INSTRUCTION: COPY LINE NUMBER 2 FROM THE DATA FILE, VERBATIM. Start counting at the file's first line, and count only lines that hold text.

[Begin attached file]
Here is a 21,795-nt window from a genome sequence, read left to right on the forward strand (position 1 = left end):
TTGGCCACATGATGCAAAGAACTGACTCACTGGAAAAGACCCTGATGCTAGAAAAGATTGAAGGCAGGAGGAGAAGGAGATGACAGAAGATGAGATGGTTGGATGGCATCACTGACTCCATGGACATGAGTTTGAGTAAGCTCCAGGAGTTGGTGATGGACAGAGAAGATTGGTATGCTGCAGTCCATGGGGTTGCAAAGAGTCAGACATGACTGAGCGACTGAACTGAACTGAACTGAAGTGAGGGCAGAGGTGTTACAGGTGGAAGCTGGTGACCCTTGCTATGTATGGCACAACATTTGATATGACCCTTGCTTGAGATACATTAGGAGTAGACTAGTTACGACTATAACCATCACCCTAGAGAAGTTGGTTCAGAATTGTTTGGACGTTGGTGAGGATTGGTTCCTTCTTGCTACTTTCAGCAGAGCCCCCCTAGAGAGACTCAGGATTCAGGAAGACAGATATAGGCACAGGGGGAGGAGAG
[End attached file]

TTGGCCACATGATGCAAAGAACTGACTCACTGGAAAAGACCCTGATGCTAGAAAAGATTGAAGGCAGGAGGAGAAGGAGATGACAGAAGATGAGATGGTTGGATGGCATCACTGACTCCATGGACATGAGTTTGAGTAAGCTCCAGGAGTTGGTGATGGACAGAGAAGATTGGTATGCTGCAGTCCATGGGGTTGCAAAGAGTCAGACATGACTGAGCGACTGAACTGAACTGAACTGAAGTGAGGGCAGAGGTGTTACAGGTGGAAGCTGGTGACCCTTGCTATGTATGGCACAACATTTGATATGACCCTTGCTTGAGATACATTAGGAGTAGACTAGTTACGACTATAACCATCACCCTAGAGAAGTTGGTTCAGAATTGTTTGGACGTTGGTGAGGATTGGTTCCTTCTTGCTACTTTCAGCAGAGCCCCCCTAGAGAGACTCAGGATTCAGGAAGACAGATATAGGCACAGGGGGAGGAGAG